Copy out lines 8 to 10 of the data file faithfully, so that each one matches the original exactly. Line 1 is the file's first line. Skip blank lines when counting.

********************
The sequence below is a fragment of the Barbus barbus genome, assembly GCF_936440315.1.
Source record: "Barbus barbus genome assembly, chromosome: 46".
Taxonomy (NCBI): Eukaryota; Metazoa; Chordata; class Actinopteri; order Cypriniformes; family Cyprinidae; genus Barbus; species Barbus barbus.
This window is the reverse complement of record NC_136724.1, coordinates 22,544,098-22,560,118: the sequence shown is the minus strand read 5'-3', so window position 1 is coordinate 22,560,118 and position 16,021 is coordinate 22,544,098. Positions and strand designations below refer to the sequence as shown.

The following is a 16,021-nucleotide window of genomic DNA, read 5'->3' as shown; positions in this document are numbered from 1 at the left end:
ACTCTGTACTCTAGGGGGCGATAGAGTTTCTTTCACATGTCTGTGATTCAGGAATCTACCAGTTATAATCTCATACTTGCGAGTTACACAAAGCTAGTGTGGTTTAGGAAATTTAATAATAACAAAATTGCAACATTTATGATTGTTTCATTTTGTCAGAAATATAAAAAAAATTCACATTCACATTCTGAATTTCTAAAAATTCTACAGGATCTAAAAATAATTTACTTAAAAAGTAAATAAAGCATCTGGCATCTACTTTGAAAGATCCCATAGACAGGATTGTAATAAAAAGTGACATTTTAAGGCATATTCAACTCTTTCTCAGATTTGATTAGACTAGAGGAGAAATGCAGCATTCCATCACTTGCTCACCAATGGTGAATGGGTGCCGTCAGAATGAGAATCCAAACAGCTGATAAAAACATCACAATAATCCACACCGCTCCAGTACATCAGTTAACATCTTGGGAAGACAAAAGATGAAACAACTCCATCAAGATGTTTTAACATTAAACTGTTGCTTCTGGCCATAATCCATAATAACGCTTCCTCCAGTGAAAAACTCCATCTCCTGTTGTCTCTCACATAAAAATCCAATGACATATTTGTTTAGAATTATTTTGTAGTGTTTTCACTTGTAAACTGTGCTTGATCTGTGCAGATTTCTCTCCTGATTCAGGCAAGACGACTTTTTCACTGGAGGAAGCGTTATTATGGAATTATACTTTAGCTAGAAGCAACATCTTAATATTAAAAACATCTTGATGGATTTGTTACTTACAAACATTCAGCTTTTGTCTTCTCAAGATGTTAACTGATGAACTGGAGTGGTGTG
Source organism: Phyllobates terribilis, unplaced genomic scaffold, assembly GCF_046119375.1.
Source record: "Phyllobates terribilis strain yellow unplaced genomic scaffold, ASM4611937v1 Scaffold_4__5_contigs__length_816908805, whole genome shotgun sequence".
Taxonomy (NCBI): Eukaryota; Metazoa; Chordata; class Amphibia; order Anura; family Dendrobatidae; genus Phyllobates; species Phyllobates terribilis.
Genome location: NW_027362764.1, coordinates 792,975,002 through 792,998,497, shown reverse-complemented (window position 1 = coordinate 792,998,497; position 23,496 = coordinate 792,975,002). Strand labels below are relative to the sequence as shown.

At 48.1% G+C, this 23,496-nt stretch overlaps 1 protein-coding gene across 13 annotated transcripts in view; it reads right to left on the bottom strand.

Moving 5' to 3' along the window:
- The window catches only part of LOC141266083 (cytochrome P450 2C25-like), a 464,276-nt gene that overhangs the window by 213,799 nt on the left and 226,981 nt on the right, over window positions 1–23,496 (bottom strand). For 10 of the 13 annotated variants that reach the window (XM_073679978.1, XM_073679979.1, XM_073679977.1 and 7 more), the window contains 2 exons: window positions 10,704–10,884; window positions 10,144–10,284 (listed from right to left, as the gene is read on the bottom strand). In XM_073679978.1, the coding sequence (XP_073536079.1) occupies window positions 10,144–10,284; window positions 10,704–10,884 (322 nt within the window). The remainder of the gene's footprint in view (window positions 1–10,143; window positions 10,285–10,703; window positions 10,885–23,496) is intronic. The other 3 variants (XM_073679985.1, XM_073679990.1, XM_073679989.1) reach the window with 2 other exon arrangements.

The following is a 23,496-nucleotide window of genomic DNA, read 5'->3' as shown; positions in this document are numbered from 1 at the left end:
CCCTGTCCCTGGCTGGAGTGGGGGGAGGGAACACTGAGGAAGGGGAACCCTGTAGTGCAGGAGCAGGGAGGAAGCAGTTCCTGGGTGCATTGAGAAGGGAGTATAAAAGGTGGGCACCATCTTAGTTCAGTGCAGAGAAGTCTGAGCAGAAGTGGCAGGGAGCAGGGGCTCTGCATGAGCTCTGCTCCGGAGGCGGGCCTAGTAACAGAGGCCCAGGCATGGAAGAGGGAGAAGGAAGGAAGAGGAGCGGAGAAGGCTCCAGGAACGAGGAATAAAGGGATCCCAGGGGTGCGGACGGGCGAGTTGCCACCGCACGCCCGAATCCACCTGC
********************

Source record: "Phyllobates terribilis strain yellow unplaced genomic scaffold, ASM4611937v1 Scaffold_4__5_contigs__length_816908805, whole genome shotgun sequence".
Taxonomy (NCBI): Eukaryota; Metazoa; Chordata; class Amphibia; order Anura; family Dendrobatidae; genus Phyllobates; species Phyllobates terribilis.
Genome location: NW_027362764.1, coordinates 792,975,002 through 792,998,497, shown reverse-complemented (window position 1 = coordinate 792,998,497; position 23,496 = coordinate 792,975,002). Strand labels below are relative to the sequence as shown.